HONOLULU (KHON2) — While officials say most of these cases are among unvaccinated individuals, some who are fully vaccinated are getting sick with COVID-19.
For an Oahu man, catching COVID-19 was something he never thought he’d experience. He says, he’s just grateful to be alive after fearing the worst.
Patrick McPherson got fully vaccinated back in April and continued to live life, but the unexpected happened.
“I went to the ER, because I was having difficulty breathing and I couldn’t stop coughing,” said Patrick McPherson, a fully vaccinated individual who contracted COVID-19. “My head was stuffy, I couldn’t smell anything. I thought, oh boy.”
McPherson’s fear came true with a positive COVID-19 test after a recent trip to California. The Oahu man also suffers from Crohn’s Disease, an autoimmune disorder, putting him at higher risk of severe COVID-19 symptoms.
“Your chest hurts so bad,” McPherson said. “This is not something I wouldn’t wish upon anyone. This is something you want to avoid at all costs.”
Meanwhile, for restaurant worker, Chacyn Ancog, who is also fully vaccinated, his results took him by surprise.
“I didn’t feel sick at all or anything,” said Chacyn Ancog, a fully vaccinated individual who contracted COVID-19. “My roommate got tested positive because he was starting to feel sick. Since I live with him, I thought I should get tested for safety.”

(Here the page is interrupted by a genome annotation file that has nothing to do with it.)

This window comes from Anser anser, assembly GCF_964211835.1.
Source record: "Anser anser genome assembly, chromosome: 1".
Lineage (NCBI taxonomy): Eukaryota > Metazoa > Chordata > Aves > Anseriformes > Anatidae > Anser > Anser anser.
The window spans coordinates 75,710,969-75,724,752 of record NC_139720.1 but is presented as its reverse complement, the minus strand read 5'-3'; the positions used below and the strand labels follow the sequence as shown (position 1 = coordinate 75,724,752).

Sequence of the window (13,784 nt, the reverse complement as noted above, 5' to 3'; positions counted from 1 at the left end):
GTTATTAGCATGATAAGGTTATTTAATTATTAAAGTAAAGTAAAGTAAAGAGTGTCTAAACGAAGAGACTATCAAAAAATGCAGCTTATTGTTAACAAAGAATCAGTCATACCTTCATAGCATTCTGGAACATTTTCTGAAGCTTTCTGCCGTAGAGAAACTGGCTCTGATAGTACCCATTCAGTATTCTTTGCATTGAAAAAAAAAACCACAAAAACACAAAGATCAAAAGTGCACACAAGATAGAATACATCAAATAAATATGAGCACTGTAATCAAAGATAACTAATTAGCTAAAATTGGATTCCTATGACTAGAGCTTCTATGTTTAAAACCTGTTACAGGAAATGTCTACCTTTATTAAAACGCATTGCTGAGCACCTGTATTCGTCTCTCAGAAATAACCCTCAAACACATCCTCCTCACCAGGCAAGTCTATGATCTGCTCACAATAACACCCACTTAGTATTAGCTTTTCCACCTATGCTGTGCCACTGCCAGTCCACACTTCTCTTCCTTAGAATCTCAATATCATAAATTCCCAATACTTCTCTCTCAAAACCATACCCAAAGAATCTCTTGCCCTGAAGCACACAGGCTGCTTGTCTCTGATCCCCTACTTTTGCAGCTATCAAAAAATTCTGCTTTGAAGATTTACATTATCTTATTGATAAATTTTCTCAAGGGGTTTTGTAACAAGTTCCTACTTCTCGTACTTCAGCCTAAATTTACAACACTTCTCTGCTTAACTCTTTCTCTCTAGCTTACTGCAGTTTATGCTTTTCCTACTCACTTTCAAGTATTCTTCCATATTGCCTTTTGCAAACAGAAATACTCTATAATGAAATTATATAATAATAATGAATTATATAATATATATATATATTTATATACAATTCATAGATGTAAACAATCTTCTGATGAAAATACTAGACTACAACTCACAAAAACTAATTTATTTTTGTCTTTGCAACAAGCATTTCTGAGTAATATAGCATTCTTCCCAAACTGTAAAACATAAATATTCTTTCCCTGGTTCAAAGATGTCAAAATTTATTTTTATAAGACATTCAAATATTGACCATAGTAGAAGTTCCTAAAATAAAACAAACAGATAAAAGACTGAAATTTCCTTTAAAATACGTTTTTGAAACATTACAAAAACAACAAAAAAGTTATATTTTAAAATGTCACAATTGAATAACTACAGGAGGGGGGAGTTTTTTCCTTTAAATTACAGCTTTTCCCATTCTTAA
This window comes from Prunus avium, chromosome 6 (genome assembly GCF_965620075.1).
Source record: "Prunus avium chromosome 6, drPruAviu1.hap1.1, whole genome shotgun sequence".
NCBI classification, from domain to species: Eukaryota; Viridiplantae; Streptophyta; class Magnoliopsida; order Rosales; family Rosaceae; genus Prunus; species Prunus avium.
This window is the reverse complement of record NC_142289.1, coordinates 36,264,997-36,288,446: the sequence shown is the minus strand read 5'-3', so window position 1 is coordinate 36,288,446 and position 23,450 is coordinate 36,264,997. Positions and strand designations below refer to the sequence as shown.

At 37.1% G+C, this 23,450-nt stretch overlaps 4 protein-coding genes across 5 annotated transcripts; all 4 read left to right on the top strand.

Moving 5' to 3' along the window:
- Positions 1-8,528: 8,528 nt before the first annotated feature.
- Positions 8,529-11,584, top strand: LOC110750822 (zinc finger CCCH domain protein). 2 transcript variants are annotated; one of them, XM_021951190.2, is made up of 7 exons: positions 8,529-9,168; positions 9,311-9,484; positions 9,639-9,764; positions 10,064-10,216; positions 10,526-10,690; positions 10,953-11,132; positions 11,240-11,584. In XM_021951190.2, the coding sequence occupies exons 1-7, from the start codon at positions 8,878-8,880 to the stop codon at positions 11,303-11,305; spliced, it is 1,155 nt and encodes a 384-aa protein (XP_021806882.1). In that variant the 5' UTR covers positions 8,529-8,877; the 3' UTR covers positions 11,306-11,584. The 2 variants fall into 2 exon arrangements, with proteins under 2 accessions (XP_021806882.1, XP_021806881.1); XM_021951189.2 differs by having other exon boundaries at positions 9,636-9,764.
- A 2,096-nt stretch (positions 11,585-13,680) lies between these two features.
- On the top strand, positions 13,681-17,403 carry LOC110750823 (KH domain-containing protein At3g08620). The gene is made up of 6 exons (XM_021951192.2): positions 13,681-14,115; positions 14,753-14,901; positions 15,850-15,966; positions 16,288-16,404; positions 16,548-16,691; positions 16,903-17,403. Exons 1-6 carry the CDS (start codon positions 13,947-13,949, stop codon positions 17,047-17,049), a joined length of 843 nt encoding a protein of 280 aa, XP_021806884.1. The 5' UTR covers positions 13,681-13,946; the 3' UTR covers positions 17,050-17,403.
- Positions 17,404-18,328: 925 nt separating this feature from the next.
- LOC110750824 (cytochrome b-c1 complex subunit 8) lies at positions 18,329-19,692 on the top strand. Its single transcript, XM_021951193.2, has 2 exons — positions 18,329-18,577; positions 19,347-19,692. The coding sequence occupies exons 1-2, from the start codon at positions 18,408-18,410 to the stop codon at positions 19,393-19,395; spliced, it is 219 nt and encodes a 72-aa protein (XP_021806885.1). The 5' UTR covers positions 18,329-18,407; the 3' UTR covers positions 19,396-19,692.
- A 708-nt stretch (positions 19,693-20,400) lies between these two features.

Besides slight congestion and fatigue, Ancog says he felt fine, and that’s something doctors are seeing more of.
“Due to this new Delta variant infecting people that are already vaccinated, it’s causing a lot of confusion because the symptoms are very similar to having the cold,” said Dr. Tony Trpkovski, medical director and co-founder of Doctors of Waikiki.
Those symptoms include sore throat, runny nose, and a cough.
“If somebody has cold like symptoms, and they’ve been vaccinated and they’re not sure, they should get checked,” said Dr. Trpkovski. “If they’re vaccinated, and they’re still worried, they should come get checked.”
Lt. Gov. Josh Green says fully vaccinated people account for only about 3% of all COVID-19 cases, and that the best way to protect yourself and others, is to get vaccinated. That’s something McPherson says he’s thankful he did.
“I don’t know what would have happened without the vaccine,” McPherson said. “But the nice thing is tomorrow morning, I’m going to wake up again, and my daughter is going to have a father. That’s the important thing.”